Rex Tillerson, chief executive of ExxonMobil, the world’s largest oil company, has called for European governments to support fracking, despite being called out as a ‘nimby’ last year.
Speaking at the World Gas Conference in Paris this week, he claimed that the large number of wells already fracked in the US and Canada have proven that the technology is safe.
However, just last year, Tillerson joined a lawsuit citing fracking’s consequences in order to stop the construction of a 160-foot water tower as it would harm the value of his $5 million home in Texas.
The claimants also stated that the water tower’s intended operations – to sell water to the local fracking firms – will create “a noise nuisance and traffic hazards”.
Tillerson eventually dropped out of the suit a few months later and, after continuing battles between his neighbours and the company building the water tower, the completion of the project was eventually given the go-ahead.
More recently, ExxonMobil faced criticism after its shareholders rejected proposals to add independent directors with climate change expertise to their boards.
From Coal to Gas
Leading European oil and gas companies have been championing calls for global price on carbon emissions this week in order to shift production away from coal to natural gas.
Over the past few years energy companies have seen a gradual shift in the mix of their energy production. Shell CEO Ben van Beurden, has said that his company has changed from “an oil-and-gas company to a gas-and-oil company.”
Shell and Total began producing more gas than oil in 2013 and 2014 respectively, and ExxonMobil’s gas output rose to about 47 percent of total production last year, up from 39 percent six years ago.
These calls come as oil and gas companies face growing pressure to take action on climate change from fossil fuel divestment campaigns and policy makers who want to bring down their nations' carbon emissions.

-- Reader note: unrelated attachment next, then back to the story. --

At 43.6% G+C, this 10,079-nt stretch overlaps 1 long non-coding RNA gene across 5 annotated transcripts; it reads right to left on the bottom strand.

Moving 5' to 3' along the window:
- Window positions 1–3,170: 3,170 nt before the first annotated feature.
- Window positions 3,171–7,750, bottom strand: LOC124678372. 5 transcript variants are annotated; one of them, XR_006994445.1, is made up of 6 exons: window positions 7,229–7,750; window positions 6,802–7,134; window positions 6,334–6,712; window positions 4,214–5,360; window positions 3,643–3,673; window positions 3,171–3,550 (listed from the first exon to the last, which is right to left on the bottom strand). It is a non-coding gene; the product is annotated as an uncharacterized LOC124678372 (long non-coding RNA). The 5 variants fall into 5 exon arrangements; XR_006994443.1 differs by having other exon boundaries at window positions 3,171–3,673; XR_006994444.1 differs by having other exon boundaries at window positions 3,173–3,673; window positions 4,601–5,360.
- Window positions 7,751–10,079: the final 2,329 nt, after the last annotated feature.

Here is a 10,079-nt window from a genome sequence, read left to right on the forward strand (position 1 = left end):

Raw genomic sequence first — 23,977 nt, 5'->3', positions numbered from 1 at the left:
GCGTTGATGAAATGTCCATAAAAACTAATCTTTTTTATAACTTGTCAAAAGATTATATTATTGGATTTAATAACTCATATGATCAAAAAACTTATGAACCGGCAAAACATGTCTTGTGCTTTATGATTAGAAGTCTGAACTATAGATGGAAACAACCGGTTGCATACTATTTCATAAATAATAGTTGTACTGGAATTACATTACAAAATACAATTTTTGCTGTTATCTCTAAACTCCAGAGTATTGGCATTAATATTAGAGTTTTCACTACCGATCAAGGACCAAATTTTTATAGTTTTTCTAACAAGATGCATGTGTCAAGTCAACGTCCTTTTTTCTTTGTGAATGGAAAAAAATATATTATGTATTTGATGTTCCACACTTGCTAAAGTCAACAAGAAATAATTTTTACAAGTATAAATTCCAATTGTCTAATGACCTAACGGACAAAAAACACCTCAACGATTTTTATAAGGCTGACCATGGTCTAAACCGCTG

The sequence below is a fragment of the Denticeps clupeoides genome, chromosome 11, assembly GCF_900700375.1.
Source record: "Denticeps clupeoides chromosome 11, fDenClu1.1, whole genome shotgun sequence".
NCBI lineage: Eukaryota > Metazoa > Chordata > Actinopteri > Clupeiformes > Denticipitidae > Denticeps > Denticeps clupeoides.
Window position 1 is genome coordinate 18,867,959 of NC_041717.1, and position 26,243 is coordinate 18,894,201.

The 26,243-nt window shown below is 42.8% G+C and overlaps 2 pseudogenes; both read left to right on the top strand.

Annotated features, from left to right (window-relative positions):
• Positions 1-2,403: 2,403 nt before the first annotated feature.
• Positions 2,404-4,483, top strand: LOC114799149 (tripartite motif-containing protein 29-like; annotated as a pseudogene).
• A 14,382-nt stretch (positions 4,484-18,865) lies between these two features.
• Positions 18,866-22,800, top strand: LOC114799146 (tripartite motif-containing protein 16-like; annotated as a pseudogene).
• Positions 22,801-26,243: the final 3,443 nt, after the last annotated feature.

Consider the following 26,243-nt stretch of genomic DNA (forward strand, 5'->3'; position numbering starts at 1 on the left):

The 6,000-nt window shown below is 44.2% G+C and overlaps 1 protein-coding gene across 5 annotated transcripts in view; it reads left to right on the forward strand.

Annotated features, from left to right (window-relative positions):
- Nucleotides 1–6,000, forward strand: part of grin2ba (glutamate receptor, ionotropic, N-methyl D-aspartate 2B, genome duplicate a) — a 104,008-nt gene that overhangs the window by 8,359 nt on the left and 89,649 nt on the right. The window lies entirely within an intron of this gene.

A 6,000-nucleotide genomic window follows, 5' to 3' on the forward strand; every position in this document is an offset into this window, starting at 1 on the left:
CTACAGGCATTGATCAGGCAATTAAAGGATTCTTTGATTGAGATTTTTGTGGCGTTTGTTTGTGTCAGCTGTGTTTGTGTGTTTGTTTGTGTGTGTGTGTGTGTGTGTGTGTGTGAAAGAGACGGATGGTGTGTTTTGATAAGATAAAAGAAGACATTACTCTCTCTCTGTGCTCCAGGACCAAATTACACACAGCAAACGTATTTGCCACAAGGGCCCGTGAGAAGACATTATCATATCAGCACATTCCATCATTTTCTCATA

But Tillerson, along with Chevron, said that he only intend to support a carbon tax if real consensus emerges in the US.
Climate Change and Poverty
Tillerson has repeatedly rejected the accuracy of climate models that seek to predict the outcomes of rising temperatures, and has warned that hastily adopting carbon limits based on these models could have costly long-term consequences for shareholders. ExxonMobil is also well known for its involvement in funding climate denial think tanks.
The coal industry has also attempted to fight back against the call for more natural gas by arguing that coal production is essential in order to lift people out of poverty in developing countries.
The London-based World Coal Association (WCA) has met with officials from India to Indonesia, Pakistan, the Philippines and Malaysia to convince them of this policy and get them to support coal-fired power generation in any potential agreements made at the UN climate change conference in Paris this December.
So, does this mean more fracking? Not necessarily. The president of the International Gas Union, Jerome Ferrier, announced at the World Gas Conference in Paris this week that there will not be a US-style shale gas revolution in Europe.
He put this down to the reluctance of European governments: there is resistance in Poland and the UK, moratoriums in Germany and Bulgaria, and a ban in France.
He told the BBC that “the future of gas does not depend on shale gas – there is enough conventional gas [to meet demand] for more than a century.”
Photo: World Economic Forum via Flickr